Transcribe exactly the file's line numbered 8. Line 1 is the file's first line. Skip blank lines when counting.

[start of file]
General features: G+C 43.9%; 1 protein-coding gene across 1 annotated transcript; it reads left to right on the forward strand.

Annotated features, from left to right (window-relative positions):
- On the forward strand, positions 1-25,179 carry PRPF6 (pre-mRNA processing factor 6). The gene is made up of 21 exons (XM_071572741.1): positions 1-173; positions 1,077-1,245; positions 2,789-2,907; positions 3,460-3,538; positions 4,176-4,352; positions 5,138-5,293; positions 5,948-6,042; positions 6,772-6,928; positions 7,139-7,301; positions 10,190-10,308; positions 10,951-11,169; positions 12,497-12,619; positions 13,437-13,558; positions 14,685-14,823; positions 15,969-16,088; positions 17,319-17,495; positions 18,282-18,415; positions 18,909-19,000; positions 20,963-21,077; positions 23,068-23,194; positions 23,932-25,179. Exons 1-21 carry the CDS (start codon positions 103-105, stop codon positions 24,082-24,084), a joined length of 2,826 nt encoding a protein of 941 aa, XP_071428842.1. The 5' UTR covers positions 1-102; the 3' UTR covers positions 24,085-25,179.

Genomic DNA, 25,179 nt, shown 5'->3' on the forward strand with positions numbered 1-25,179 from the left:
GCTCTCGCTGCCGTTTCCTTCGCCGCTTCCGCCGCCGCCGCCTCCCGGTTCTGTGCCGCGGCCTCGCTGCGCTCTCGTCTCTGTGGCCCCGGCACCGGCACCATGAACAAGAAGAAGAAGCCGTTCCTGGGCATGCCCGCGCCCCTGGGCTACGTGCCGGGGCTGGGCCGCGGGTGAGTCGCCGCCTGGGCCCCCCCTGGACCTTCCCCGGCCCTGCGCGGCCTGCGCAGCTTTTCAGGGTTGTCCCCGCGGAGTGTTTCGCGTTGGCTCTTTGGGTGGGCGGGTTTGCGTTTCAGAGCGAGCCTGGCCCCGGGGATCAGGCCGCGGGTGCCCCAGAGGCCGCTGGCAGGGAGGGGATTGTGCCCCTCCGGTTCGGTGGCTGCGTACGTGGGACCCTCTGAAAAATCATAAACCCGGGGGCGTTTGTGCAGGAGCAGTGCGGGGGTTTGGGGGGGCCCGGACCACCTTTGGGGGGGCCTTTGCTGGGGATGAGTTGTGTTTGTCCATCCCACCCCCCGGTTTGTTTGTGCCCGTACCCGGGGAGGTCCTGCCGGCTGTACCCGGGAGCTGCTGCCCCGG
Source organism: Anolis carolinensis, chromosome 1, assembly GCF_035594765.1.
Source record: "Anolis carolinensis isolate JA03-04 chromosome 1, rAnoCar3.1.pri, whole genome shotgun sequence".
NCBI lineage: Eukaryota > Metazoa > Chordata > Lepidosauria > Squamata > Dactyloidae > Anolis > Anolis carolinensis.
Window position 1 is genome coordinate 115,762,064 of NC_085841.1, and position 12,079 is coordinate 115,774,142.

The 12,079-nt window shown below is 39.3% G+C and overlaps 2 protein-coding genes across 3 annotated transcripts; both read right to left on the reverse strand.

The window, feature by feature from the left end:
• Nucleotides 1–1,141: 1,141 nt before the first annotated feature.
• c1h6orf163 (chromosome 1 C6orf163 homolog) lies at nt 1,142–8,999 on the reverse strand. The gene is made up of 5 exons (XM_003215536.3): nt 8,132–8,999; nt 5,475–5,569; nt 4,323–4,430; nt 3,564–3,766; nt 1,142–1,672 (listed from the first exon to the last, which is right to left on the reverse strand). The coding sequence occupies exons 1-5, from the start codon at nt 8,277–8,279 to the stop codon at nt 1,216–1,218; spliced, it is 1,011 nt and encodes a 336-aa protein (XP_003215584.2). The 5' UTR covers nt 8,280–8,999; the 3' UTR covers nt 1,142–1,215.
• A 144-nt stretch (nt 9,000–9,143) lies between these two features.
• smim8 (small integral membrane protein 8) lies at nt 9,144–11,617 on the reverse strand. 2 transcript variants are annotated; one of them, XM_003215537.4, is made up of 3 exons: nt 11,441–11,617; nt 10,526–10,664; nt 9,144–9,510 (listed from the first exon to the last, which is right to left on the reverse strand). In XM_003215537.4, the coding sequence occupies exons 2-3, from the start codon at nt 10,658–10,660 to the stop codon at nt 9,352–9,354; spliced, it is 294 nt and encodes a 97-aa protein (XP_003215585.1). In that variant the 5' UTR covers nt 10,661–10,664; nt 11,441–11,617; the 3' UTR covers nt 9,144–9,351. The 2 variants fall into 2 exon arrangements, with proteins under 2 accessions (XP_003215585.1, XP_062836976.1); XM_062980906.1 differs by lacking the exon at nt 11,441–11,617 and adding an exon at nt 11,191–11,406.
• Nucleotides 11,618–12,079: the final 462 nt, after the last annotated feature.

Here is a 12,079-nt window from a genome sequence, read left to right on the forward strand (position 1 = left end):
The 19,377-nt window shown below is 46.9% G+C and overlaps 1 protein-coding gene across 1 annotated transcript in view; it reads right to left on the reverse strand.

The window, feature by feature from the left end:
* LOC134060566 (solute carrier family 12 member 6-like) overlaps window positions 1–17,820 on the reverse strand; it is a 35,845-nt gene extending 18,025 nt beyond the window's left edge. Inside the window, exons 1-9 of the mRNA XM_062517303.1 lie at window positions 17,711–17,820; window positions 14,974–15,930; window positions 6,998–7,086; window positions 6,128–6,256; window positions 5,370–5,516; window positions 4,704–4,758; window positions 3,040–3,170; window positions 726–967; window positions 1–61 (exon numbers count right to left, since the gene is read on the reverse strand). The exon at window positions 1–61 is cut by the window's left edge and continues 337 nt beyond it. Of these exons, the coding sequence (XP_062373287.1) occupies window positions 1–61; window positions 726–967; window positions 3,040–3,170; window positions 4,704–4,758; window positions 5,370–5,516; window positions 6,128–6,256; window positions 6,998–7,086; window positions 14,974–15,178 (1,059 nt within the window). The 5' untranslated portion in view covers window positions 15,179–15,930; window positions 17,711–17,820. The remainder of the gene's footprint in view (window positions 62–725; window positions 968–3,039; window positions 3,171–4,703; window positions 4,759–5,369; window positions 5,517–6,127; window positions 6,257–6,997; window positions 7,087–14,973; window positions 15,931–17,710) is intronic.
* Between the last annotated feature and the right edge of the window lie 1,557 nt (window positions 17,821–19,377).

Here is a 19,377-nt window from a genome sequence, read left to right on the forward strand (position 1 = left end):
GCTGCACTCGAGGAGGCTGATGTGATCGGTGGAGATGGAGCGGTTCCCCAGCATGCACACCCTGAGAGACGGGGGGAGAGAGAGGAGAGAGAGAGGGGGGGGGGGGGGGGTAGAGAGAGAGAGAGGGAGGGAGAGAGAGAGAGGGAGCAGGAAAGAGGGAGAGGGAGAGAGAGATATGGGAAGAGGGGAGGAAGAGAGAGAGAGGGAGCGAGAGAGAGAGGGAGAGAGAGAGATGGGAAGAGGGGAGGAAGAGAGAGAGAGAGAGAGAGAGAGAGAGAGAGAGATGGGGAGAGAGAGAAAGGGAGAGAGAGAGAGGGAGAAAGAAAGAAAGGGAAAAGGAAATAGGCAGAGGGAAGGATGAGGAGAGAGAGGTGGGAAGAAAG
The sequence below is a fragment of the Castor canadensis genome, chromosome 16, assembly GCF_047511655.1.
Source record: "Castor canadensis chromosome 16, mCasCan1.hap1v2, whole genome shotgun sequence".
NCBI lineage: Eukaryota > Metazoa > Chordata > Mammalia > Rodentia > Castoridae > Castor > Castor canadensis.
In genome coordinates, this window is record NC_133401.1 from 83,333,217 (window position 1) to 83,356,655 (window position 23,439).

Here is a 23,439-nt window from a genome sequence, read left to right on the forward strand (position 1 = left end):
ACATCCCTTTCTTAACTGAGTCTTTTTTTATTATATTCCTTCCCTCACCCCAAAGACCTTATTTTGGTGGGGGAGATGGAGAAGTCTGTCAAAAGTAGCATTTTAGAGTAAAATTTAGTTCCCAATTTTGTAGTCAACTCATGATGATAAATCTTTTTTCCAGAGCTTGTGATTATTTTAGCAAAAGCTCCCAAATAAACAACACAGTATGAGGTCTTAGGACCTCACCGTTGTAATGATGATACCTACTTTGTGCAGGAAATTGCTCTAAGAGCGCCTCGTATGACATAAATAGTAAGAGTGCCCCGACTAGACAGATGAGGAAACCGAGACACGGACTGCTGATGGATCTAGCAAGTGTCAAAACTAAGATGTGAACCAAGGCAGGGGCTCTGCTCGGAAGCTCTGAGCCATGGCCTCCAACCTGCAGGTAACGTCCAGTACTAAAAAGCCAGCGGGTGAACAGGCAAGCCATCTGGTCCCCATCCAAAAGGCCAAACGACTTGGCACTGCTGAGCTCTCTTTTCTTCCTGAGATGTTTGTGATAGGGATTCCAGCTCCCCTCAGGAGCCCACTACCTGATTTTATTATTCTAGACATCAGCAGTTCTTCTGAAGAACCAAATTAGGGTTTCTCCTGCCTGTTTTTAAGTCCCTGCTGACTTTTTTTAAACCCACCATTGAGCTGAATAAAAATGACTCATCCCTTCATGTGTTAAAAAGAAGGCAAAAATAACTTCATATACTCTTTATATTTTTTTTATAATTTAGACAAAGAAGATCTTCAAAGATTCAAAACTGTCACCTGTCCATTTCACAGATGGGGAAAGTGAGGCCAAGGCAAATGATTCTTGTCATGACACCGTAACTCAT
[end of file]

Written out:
NCBI lineage: Eukaryota > Metazoa > Chordata > Lepidosauria > Squamata > Dactyloidae > Anolis > Anolis carolinensis.